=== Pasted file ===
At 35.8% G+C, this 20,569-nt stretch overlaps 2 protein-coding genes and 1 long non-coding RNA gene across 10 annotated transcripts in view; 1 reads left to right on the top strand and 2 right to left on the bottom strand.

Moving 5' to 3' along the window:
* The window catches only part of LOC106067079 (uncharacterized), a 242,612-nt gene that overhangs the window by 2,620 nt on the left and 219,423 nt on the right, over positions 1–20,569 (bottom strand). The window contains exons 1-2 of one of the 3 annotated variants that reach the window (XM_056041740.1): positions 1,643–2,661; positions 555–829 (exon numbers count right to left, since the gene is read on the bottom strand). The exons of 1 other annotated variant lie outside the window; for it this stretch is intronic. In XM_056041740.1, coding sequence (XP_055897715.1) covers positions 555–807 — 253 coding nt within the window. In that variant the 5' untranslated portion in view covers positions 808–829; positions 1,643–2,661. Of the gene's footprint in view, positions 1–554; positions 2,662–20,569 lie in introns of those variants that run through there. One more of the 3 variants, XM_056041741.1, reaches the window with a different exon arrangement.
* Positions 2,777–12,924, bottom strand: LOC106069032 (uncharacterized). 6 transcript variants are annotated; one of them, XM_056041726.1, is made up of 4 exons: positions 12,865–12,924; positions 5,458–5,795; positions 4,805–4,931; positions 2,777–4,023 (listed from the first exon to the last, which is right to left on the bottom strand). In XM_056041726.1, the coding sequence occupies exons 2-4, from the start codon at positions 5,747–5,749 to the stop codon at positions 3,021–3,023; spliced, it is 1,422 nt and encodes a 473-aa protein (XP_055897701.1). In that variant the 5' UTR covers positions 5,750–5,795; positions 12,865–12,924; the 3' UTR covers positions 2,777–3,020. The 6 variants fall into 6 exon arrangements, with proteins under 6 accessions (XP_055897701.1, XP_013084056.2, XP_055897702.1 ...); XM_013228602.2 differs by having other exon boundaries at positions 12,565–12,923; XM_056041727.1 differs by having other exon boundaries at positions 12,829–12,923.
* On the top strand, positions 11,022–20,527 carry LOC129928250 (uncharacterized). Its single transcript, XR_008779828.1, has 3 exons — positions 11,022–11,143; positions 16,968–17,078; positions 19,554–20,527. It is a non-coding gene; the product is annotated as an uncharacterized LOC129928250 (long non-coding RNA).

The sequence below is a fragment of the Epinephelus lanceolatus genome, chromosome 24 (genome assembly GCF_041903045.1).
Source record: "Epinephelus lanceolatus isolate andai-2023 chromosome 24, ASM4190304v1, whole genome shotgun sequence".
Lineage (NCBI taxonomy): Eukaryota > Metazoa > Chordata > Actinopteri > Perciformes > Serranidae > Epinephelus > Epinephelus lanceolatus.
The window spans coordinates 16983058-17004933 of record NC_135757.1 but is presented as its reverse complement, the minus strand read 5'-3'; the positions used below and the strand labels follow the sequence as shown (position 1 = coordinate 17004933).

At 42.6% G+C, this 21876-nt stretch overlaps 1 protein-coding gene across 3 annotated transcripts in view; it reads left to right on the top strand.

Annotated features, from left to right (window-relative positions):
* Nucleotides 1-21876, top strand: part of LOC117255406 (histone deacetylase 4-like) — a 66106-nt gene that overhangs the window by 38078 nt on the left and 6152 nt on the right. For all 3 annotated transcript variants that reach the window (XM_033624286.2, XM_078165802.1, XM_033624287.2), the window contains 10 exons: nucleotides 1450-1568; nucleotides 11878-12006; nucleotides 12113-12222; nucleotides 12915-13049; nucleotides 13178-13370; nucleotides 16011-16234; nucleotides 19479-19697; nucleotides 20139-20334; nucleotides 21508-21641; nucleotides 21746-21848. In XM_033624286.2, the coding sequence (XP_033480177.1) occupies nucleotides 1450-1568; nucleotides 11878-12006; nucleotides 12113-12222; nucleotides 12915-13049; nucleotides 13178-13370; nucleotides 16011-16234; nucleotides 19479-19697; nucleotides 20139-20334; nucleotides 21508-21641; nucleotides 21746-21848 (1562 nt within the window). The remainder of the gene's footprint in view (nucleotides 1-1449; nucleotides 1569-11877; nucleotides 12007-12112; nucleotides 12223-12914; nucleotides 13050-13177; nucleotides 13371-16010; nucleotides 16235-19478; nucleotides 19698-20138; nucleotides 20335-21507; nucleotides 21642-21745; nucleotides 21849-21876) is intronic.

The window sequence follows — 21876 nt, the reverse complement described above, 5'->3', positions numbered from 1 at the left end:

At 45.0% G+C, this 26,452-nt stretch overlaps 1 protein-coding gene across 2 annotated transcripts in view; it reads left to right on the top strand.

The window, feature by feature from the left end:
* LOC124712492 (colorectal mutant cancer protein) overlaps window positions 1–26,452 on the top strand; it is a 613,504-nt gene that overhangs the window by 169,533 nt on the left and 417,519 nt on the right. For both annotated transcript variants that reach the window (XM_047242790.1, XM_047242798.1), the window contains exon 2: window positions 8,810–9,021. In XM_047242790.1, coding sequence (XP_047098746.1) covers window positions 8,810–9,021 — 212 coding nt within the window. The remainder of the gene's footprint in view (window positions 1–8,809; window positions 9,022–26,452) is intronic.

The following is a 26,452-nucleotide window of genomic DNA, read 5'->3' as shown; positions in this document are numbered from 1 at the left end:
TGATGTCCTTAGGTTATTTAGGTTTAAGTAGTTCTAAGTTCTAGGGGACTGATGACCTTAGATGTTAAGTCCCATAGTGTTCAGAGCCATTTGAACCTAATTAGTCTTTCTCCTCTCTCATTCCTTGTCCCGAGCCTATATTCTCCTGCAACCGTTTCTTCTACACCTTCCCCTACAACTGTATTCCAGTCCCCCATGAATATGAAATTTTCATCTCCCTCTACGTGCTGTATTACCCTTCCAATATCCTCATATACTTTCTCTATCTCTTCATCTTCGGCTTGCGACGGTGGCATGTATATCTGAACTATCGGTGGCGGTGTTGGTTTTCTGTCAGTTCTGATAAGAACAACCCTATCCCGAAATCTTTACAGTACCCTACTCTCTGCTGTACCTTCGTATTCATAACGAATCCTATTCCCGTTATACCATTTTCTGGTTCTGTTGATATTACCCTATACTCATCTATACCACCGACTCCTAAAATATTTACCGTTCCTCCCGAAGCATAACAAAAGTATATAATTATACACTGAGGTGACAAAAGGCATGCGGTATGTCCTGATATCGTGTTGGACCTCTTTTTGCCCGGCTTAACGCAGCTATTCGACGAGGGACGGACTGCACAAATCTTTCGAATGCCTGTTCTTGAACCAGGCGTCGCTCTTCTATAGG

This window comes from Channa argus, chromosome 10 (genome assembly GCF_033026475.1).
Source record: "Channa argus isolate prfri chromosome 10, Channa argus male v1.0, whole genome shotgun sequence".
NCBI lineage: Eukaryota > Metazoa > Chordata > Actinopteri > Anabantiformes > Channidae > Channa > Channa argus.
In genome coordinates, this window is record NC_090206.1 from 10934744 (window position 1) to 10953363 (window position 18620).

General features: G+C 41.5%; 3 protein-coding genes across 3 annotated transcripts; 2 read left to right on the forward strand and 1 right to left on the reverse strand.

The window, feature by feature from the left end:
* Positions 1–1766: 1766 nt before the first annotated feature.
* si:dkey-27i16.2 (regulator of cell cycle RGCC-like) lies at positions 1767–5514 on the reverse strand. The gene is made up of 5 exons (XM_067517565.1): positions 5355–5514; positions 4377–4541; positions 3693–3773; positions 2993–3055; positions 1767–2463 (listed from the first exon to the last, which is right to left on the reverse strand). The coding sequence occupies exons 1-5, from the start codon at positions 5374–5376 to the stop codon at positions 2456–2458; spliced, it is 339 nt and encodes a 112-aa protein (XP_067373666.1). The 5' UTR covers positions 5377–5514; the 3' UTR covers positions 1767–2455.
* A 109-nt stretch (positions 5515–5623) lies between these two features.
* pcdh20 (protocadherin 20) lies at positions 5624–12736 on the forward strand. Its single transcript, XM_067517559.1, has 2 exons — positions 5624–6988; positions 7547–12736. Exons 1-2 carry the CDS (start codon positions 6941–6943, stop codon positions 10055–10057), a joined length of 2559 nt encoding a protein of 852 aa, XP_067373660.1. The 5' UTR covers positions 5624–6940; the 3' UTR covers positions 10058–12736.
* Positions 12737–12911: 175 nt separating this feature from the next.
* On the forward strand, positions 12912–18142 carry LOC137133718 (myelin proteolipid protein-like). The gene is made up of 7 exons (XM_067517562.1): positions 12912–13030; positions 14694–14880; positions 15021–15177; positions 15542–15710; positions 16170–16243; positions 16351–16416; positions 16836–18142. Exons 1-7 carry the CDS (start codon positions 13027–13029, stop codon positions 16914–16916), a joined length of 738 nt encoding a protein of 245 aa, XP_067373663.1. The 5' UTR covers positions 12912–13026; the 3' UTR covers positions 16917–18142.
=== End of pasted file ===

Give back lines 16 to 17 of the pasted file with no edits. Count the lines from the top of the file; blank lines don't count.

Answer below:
* LOC124712492 (colorectal mutant cancer protein) overlaps window positions 1–26,452 on the top strand; it is a 613,504-nt gene that overhangs the window by 169,533 nt on the left and 417,519 nt on the right. For both annotated transcript variants that reach the window (XM_047242790.1, XM_047242798.1), the window contains exon 2: window positions 8,810–9,021. In XM_047242790.1, coding sequence (XP_047098746.1) covers window positions 8,810–9,021 — 212 coding nt within the window. The remainder of the gene's footprint in view (window positions 1–8,809; window positions 9,022–26,452) is intronic.

The following is a 26,452-nucleotide window of genomic DNA, read 5'->3' as shown; positions in this document are numbered from 1 at the left end: